05.06.16 (w) Final Review: Fabricate a second “tweaked” object or objects that are functional, structural & beautiful. Presentation documentation should include a written description that helps an auction bidder better understand the thought process that went into the making of your functional object and therefore, why they might want to bid/purchase. In addition to text, please include a full set of fabrication drawings that could be used by someone else to fabricate your functional object.
05.11.16 (w) Final grades due @ 12:00 p.m.

Donated Materials Policy:
Material donated to the class is meant to be used for projects specific to the course. Any donated material not used for projects completed during the course should be returned to the instructor for use in future classes.

Project Exhibition & Promotion Policy:
One important goal of this course is to exhibit and publish our work. This is not always possible, but the majority of projects completed since the course began Spring of 2006 have been publicly exhibited. Once projects are completed and reviewed, students should be prepared to store their projects until the time of any future exhibitions and be willing and able to work with the instructor to return their projects to IIT or the exhibition location until the exhibition is complete.

Project Material Background:

We will be working with urban wood milled from trees that have been removed from sites in and around the city of Chicago. Our initial supply of wood has been donated to our class for our use. We will be working with Ash that has been salvaged from trees that were cut down after dying from the emerald ash borer beetle infestation.

We are hoping to get additional wood later in the semester from emerald ash borer beetle infested Ash trees that have or will be cut down on grounds of McDonalds corporate headquarters. This may or may not happen soon enough for our use so stay tuned.

Project Client:

This semester we will be teaming up with the Ronald McDonald House Charities Chicagoland & Northwest Indiana to design & fabricate functional objects to be auctioned off at the Ronald McDonald House Charities annual fundraiser/auction.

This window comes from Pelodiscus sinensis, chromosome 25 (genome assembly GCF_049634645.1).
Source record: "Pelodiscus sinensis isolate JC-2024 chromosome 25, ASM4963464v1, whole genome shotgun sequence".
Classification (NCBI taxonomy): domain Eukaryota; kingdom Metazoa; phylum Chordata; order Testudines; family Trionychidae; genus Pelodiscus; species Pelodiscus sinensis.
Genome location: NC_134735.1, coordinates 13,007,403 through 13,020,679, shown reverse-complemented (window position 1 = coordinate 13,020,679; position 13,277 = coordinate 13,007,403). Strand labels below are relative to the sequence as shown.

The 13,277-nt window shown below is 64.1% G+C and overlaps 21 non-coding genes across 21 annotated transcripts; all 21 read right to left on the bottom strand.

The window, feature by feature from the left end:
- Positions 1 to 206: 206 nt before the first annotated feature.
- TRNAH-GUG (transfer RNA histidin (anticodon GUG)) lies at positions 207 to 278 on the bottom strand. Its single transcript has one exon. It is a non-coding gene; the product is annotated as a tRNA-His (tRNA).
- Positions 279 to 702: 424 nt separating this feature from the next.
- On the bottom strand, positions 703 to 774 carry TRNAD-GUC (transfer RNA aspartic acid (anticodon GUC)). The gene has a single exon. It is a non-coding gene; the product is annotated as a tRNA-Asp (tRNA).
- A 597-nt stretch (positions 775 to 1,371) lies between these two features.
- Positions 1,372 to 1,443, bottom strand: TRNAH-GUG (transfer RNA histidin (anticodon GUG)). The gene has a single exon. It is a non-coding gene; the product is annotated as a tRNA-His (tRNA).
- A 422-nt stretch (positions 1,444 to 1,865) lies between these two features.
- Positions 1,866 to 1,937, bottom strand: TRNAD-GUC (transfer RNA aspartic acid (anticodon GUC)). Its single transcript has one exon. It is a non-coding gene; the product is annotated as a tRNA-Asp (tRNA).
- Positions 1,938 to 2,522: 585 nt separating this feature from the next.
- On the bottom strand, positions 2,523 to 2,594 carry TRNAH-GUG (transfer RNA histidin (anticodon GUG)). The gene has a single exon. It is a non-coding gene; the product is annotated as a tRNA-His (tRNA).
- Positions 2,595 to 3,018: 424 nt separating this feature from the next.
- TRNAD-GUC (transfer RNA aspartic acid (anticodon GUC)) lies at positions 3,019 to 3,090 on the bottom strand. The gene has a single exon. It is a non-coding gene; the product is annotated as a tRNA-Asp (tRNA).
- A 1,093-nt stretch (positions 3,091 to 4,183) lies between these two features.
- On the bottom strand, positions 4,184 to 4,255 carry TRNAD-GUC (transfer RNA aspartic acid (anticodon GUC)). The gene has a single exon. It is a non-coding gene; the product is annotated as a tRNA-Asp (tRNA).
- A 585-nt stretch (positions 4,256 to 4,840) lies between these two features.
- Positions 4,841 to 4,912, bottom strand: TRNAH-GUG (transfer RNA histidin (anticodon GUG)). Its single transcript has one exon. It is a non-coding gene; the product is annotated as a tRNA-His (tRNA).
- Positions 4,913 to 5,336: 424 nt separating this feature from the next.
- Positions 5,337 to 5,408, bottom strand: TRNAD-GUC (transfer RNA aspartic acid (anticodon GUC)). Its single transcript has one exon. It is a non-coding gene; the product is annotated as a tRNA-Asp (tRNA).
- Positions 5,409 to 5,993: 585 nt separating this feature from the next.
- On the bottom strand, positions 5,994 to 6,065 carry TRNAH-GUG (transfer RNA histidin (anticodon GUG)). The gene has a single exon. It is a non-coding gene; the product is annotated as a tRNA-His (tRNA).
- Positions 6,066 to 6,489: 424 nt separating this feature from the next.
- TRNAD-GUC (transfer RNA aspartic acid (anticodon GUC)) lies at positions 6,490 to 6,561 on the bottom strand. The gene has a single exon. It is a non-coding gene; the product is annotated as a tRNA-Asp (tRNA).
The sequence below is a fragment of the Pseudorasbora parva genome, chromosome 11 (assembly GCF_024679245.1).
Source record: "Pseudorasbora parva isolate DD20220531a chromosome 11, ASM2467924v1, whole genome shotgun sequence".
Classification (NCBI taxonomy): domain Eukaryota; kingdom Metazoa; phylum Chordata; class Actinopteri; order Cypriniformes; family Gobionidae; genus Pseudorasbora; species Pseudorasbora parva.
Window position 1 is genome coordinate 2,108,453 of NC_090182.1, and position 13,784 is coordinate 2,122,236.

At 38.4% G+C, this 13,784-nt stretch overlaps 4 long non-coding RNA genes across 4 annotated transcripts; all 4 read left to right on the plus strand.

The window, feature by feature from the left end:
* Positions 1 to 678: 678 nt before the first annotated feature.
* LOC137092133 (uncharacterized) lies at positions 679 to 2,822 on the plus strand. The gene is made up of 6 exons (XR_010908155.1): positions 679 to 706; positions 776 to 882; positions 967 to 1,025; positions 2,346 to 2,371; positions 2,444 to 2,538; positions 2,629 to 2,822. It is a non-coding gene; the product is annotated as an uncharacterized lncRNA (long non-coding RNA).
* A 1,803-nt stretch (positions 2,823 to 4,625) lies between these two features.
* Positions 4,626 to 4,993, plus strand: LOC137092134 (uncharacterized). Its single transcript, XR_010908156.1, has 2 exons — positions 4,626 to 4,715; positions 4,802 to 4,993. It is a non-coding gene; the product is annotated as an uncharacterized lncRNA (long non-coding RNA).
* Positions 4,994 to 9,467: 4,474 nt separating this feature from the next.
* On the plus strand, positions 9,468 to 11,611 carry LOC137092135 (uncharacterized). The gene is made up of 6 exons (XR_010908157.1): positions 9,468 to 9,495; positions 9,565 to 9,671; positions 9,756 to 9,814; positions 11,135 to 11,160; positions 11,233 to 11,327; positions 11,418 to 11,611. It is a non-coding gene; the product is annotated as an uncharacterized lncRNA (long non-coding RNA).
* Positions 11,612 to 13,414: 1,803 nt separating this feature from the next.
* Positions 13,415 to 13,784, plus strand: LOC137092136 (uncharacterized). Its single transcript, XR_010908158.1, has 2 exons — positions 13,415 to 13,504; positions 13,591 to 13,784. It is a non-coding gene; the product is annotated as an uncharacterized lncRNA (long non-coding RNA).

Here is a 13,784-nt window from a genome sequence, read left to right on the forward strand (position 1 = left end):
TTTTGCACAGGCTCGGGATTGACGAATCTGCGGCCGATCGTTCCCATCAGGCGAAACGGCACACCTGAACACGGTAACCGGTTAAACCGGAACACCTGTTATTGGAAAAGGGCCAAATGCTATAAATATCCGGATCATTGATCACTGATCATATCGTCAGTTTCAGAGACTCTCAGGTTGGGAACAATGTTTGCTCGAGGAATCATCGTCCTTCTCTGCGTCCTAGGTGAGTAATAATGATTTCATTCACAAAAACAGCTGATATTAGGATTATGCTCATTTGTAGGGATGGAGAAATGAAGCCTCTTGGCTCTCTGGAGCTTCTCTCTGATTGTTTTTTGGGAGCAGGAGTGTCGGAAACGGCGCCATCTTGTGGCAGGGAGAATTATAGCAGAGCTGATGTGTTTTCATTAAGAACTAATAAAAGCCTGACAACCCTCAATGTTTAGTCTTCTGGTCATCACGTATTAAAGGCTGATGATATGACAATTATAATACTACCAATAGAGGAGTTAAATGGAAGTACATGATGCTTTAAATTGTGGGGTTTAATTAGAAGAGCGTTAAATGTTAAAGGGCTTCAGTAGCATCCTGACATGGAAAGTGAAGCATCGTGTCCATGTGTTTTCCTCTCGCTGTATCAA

There are 5 Ronald McDonald Houses in the Chicagoland area which provide a supportive ‘home away from home’ for families while their child is being treated at a nearby hospital.

From the Ronald McDonald House Charities Chicagoland & Northwest Indiana Website (http://rmhccni.org/auctiondonations/)

RMHC-CNI executes many events throughout the year to raise vital funds to support our mission of keeping families together when they need it most. At each of these events, there are exciting opportunities to donate and showcase items and/or services that are significant to you. Your donation will be featured in front of high-profile audiences and in our event program booklets.
We welcome in-kind donations of unique, one-of-a-kind experiences or services that can be used for our live auctions, silent auctions, and raffles. From a weekend retreat or a “timeshare”, to a unique spa service, golf lesson, jewelry or handbags, etc…. we will work with you to package your donation as best we can and 100% of the funds raised from your item will directly benefit and support the 153 families we serve each and every night.

Thanks to our generous donors, we are able to fulfill our mission of providing a ‘home away from home’ for families of children with complex medical needs, by offering comfort, compassion, and a sense of community. Help us continue to provide over 43,000 family nights each year at our five Ronald McDonald Houses and three Ronald McDonald Family Rooms in the Chicagoland area.

A Brief History of Charitable Giving:

2500 BCE
Ancient Hebrews use a mandatory tax, or ‘tithe,’ to benefit the poor.

500 BCE
The word ‘philanthropy’ first appears in the drama “Prometheus Bound” by Aeschylus. Phil = Love & Anthro = Man

387 BCE
Plato’s Academy, a group working for the public good of a voluntary basis, is established.

28 BCE
The first Roman emperor, Augustus, gives aid to an estimated 200,000 people.

1180 CE
Moses Maimonides authors “Mishneh Torah,” which includes the Eight Levels of Charity.

1601 CE
The Charitable Uses Act of 1601 is enacted by Parliament. It identifies what purposes can be defined as charitable.

1643 CE
The first American fundraising drive is organized by Harvard University. It raises 500 pounds.

1727 CE
The Sisters of Charity provide social assistance to the needy in Latin America.

1835 CE
Alexis de Tocqueville publishes “Democracy in America,” which highlights the philanthropic spirit of Americans as one of the country’s strengths.

1913 CE
Congress passes the Revenue Act of 1913. It exempts charitable organizations from paying taxes.

1914 CE
World’s first community foundation is established in Cleveland, Ohio: The Cleveland Foundation.

1931 CE
The first donor-advised fund is established by a community foundation in Winston-Salem, N.C.

1935 CE
Corporations are now allowed to deduct charitable contributions.